Three years into his retirement, the scoring legend (inducted into the Naismith Memorial Basketball Hall of Fame this year, the first time he was eligible) was hard at work on a second act. Outsiders had warned him he wasn't ready to pack it in and scoffed at his plans to become a content creator, but clearly they had forgotten just who they were dealing with.
"You got to do what you love to do," Bryant explained to USA Today this past January, in what would turn out to be his final interview. "I love telling stories. I love inspiring kids or providing them with tools that are going to help them."
So the Harry Potter fan formed Granity Studios, creating a kid's podcast, Punies, and writing a series of sports fantasy books. "Our challenge now is taking books and making them into films, feature films and in series, some of which will be animated, some of which will be live action," he explained.
Because he'd already proved quite adept at that, turning a letter he'd written announcing his retirement from sports into Dear Basketball, the animated short film that earned him an Oscar in 2018.
"I mean what in the hell. I'm still tripping about it," he marveled days later on Jimmy Kimmel Live. "I hadn't won a championship in a really, really long time, so here we are." Stunned as he was, though, he was already moving on to the next challenge. "I think for us going forward, it's how do I carry this night beyond this night," he continued. "There's a greater sense of responsibility of how do I create, how do I provide more opportunities for even more diverse new voices to be heard in this industry?"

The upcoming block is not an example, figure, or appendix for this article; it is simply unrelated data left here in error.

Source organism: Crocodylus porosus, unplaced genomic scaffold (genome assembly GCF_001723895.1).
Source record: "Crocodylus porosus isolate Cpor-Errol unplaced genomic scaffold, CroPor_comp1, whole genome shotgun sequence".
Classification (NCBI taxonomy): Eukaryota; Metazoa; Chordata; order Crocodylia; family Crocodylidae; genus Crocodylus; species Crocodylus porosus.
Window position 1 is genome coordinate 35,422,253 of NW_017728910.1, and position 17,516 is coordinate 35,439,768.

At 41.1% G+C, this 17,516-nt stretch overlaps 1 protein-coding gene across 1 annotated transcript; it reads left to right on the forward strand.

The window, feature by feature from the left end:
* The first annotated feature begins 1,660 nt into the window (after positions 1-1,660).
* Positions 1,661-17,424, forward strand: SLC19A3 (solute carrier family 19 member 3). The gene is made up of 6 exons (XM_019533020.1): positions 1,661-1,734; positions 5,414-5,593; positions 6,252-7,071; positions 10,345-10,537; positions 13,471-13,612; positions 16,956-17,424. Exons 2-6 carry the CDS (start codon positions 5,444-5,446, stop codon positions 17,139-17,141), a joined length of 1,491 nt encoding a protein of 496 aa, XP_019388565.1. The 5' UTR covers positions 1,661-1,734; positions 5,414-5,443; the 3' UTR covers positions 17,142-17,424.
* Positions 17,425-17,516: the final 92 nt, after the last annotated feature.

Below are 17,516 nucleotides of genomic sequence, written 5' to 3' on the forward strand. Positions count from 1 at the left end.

So, yeah, he had big plans and a broad reach. "As basketball players, we're really supposed to shut up and dribble," he'd said accepting his Oscar, making reference to the words detractors use whenever athletes dare form an opinion on anything outside of their shooting form. "I'm glad we can do a little bit more than that."
Though he was awfully good at the dribbling.
The son of former NBA player Joe "Jelly Bean" Bryant, the sports prodigy was blasted into the spotlight even before he left the halls of Pennsylvania's Lower Merion High School, leading his team to a 1996 state championship, its first in more than 50 years, and then taking Brandy—one of the decade's biggest pop stars—to prom. Chosen 13th overall by the Charlotte Hornets, he was the first guard to be picked in the first round of the NBA draft straight out of high school, a move that required equal parts skill and confidence, both of which he had in abundance.
Thanks to an immediate trade deal, he landed in L.A. with the Lakers, where he'd be joined by Shaquille O'Neal and remain for his entire career.
Chosen for the All-Star Game in 18 of his 20 seasons, he was named All-NBA 15 times, the NBA Finals MVP twice and the league's most valuable player in 2008, two years after he scored an astonishing 81 points in a game against the Toronto Raptors. (That total remains only second to basketball legend Wilt Chamberlain's 100-point game.)
A decade into his professional career, he changed his number from 8 to 24, the one he'd worn in high school, to acknowledge his growth as a player and a man. Both were retired by the Lakers in 2017.
"For 20 seasons, Kobe showed us what is possible when remarkable talent blends with an absolute devotion to winning. He was one of the most extraordinary players in the history of our game," NBA commissioner Adam Silver said in a statement. "But he will be remembered most for inspiring people around the world to pick up a basketball and compete to the very best of their ability. He was generous with the wisdom he acquired and saw it as his mission to share it with future generations of players, taking special delight in passing down his love of the game to Gianna."